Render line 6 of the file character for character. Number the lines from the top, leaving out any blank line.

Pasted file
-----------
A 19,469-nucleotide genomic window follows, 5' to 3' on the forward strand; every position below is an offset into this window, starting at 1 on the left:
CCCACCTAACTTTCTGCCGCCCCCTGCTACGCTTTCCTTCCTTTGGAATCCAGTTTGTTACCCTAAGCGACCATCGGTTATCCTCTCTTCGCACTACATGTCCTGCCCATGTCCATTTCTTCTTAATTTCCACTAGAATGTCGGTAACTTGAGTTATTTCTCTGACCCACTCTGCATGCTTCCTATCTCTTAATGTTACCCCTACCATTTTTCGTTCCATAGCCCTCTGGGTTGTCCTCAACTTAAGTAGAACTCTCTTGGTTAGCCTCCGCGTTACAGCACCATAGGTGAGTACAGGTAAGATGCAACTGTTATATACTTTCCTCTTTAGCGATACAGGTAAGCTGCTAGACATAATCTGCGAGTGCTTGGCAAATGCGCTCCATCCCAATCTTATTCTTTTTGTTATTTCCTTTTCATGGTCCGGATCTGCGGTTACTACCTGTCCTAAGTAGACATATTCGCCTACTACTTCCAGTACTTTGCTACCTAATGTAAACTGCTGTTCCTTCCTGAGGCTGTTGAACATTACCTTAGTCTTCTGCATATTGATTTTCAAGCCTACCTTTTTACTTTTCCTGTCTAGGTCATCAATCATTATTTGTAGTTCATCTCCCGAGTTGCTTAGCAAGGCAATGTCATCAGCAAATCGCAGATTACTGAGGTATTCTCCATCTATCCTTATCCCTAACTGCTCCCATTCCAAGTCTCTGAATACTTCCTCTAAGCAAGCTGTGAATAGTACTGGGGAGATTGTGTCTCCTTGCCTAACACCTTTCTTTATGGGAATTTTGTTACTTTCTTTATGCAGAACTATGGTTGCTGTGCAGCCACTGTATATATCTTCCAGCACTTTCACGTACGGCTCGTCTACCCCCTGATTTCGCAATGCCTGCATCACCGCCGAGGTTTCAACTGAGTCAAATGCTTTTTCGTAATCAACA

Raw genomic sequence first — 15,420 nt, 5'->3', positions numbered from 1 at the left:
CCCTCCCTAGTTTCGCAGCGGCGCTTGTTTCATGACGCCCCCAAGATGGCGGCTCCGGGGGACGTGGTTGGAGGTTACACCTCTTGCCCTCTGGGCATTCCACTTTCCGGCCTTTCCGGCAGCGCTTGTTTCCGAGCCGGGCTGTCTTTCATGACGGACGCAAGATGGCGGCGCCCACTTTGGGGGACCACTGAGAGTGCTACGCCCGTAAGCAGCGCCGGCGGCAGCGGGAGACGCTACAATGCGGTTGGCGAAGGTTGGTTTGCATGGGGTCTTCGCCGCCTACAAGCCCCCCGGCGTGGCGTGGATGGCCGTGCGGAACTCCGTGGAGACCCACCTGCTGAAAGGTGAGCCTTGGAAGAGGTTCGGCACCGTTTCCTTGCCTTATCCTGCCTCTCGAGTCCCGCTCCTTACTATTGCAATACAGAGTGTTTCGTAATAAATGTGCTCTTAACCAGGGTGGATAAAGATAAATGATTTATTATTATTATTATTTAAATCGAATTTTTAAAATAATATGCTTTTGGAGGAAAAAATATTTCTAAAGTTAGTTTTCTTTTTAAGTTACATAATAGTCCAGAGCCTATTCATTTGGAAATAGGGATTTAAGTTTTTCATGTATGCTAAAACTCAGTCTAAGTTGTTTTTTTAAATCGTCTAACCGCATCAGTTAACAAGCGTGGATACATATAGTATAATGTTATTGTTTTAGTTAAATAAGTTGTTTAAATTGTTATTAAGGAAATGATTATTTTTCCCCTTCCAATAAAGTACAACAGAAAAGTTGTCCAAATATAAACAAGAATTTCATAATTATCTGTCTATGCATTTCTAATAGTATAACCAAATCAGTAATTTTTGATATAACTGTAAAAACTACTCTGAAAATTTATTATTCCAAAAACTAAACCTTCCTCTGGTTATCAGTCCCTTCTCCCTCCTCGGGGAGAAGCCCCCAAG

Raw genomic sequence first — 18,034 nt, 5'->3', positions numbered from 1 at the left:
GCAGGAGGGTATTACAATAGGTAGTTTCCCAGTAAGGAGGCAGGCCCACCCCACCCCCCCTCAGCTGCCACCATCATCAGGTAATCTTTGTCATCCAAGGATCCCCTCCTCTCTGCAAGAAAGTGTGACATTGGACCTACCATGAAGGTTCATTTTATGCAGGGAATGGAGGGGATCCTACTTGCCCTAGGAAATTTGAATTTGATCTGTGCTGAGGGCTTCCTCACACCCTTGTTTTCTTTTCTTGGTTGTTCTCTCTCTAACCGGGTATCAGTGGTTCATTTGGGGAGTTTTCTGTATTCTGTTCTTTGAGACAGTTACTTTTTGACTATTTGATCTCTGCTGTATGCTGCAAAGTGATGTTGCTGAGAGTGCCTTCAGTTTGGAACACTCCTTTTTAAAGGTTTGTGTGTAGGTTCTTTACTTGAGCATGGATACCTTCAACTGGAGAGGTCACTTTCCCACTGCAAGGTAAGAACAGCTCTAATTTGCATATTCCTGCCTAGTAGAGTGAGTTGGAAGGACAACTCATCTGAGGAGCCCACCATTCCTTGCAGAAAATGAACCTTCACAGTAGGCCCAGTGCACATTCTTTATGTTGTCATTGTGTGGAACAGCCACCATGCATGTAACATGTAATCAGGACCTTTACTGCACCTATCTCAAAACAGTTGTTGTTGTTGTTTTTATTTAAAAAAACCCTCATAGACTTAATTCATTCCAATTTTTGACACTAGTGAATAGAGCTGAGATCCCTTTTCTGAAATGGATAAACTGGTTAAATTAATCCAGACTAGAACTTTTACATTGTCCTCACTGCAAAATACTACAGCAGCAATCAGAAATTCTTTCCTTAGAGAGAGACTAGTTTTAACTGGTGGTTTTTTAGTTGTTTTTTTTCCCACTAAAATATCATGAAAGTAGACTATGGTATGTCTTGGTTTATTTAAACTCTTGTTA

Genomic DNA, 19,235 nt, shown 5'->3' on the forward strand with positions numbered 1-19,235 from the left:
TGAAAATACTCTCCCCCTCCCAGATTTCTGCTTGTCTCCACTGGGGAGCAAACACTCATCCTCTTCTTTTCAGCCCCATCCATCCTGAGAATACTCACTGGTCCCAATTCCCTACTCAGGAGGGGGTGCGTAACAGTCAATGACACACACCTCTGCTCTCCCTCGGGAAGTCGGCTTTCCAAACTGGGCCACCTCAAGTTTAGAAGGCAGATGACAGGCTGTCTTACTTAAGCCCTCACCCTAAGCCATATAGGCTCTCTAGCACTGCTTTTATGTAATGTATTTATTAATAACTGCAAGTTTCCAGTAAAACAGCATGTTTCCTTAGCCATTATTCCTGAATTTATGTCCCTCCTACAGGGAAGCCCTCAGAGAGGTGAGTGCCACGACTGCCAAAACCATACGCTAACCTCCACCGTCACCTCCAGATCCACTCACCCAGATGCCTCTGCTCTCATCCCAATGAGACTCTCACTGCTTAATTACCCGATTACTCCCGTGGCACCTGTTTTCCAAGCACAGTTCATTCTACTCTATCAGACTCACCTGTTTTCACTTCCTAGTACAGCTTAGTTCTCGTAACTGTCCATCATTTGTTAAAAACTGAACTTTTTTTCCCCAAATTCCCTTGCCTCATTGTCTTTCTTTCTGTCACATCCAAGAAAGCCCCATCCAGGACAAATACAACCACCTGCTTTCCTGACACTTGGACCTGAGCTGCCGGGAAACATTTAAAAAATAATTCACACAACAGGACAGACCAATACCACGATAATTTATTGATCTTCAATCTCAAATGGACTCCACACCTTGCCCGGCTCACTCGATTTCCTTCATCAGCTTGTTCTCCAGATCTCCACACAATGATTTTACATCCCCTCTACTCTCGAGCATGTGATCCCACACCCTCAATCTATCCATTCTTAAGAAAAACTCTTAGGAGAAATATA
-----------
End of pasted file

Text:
GCAGGAGGGTATTACAATAGGTAGTTTCCCAGTAAGGAGGCAGGCCCACCCCACCCCCCCTCAGCTGCCACCATCATCAGGTAATCTTTGTCATCCAAGGATCCCCTCCTCTCTGCAAGAAAGTGTGACATTGGACCTACCATGAAGGTTCATTTTATGCAGGGAATGGAGGGGATCCTACTTGCCCTAGGAAATTTGAATTTGATCTGTGCTGAGGGCTTCCTCACACCCTTGTTTTCTTTTCTTGGTTGTTCTCTCTCTAACCGGGTATCAGTGGTTCATTTGGGGAGTTTTCTGTATTCTGTTCTTTGAGACAGTTACTTTTTGACTATTTGATCTCTGCTGTATGCTGCAAAGTGATGTTGCTGAGAGTGCCTTCAGTTTGGAACACTCCTTTTTAAAGGTTTGTGTGTAGGTTCTTTACTTGAGCATGGATACCTTCAACTGGAGAGGTCACTTTCCCACTGCAAGGTAAGAACAGCTCTAATTTGCATATTCCTGCCTAGTAGAGTGAGTTGGAAGGACAACTCATCTGAGGAGCCCACCATTCCTTGCAGAAAATGAACCTTCACAGTAGGCCCAGTGCACATTCTTTATGTTGTCATTGTGTGGAACAGCCACCATGCATGTAACATGTAATCAGGACCTTTACTGCACCTATCTCAAAACAGTTGTTGTTGTTGTTTTTATTTAAAAAAACCCTCATAGACTTAATTCATTCCAATTTTTGACACTAGTGAATAGAGCTGAGATCCCTTTTCTGAAATGGATAAACTGGTTAAATTAATCCAGACTAGAACTTTTACATTGTCCTCACTGCAAAATACTACAGCAGCAATCAGAAATTCTTTCCTTAGAGAGAGACTAGTTTTAACTGGTGGTTTTTTAGTTGTTTTTTTTCCCACTAAAATATCATGAAAGTAGACTATGGTATGTCTTGGTTTATTTAAACTCTTGTTA